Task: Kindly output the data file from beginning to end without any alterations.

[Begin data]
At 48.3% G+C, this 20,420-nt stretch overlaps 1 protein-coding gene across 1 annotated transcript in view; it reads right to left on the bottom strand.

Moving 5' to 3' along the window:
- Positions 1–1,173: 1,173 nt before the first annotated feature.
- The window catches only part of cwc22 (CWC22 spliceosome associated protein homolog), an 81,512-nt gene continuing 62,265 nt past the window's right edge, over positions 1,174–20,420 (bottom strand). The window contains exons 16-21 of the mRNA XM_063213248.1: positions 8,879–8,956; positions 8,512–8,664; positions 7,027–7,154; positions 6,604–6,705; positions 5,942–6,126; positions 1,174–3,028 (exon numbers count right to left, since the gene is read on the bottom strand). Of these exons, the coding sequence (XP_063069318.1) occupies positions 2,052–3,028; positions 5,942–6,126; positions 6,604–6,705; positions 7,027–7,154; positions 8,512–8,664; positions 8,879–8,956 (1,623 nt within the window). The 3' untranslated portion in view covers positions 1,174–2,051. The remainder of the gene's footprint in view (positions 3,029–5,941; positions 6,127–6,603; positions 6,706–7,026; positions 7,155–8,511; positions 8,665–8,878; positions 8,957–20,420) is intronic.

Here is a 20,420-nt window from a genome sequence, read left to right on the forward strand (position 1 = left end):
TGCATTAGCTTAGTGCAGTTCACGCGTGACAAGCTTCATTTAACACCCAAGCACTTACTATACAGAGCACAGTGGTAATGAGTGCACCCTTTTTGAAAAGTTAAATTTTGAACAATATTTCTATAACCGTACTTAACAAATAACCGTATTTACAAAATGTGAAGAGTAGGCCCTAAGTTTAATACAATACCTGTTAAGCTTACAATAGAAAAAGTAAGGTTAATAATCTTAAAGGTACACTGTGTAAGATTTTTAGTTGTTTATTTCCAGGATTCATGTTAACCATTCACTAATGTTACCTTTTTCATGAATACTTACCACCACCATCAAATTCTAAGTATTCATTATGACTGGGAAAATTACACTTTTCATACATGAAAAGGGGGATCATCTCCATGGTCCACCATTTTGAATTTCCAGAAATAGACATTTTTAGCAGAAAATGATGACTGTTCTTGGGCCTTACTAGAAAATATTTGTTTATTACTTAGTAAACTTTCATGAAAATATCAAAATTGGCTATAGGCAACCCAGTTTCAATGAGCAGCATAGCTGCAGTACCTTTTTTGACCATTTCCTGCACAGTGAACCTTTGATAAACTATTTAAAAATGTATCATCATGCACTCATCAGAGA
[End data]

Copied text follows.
At 48.3% G+C, this 20,420-nt stretch overlaps 1 protein-coding gene across 1 annotated transcript in view; it reads right to left on the bottom strand.

Moving 5' to 3' along the window:
- Positions 1–1,173: 1,173 nt before the first annotated feature.
- The window catches only part of cwc22 (CWC22 spliceosome associated protein homolog), an 81,512-nt gene continuing 62,265 nt past the window's right edge, over positions 1,174–20,420 (bottom strand). The window contains exons 16-21 of the mRNA XM_063213248.1: positions 8,879–8,956; positions 8,512–8,664; positions 7,027–7,154; positions 6,604–6,705; positions 5,942–6,126; positions 1,174–3,028 (exon numbers count right to left, since the gene is read on the bottom strand). Of these exons, the coding sequence (XP_063069318.1) occupies positions 2,052–3,028; positions 5,942–6,126; positions 6,604–6,705; positions 7,027–7,154; positions 8,512–8,664; positions 8,879–8,956 (1,623 nt within the window). The 3' untranslated portion in view covers positions 1,174–2,051. The remainder of the gene's footprint in view (positions 3,029–5,941; positions 6,127–6,603; positions 6,706–7,026; positions 7,155–8,511; positions 8,665–8,878; positions 8,957–20,420) is intronic.

Here is a 20,420-nt window from a genome sequence, read left to right on the forward strand (position 1 = left end):
TGCATTAGCTTAGTGCAGTTCACGCGTGACAAGCTTCATTTAACACCCAAGCACTTACTATACAGAGCACAGTGGTAATGAGTGCACCCTTTTTGAAAAGTTAAATTTTGAACAATATTTCTATAACCGTACTTAACAAATAACCGTATTTACAAAATGTGAAGAGTAGGCCCTAAGTTTAATACAATACCTGTTAAGCTTACAATAGAAAAAGTAAGGTTAATAATCTTAAAGGTACACTGTGTAAGATTTTTAGTTGTTTATTTCCAGGATTCATGTTAACCATTCACTAATGTTACCTTTTTCATGAATACTTACCACCACCATCAAATTCTAAGTATTCATTATGACTGGGAAAATTACACTTTTCATACATGAAAAGGGGGATCATCTCCATGGTCCACCATTTTGAATTTCCAGAAATAGACATTTTTAGCAGAAAATGATGACTGTTCTTGGGCCTTACTAGAAAATATTTGTTTATTACTTAGTAAACTTTCATGAAAATATCAAAATTGGCTATAGGCAACCCAGTTTCAATGAGCAGCATAGCTGCAGTACCTTTTTTGACCATTTCCTGCACAGTGAACCTTTGATAAACTATTTAAAAATGTATCATCATGCACTCATCAGAGA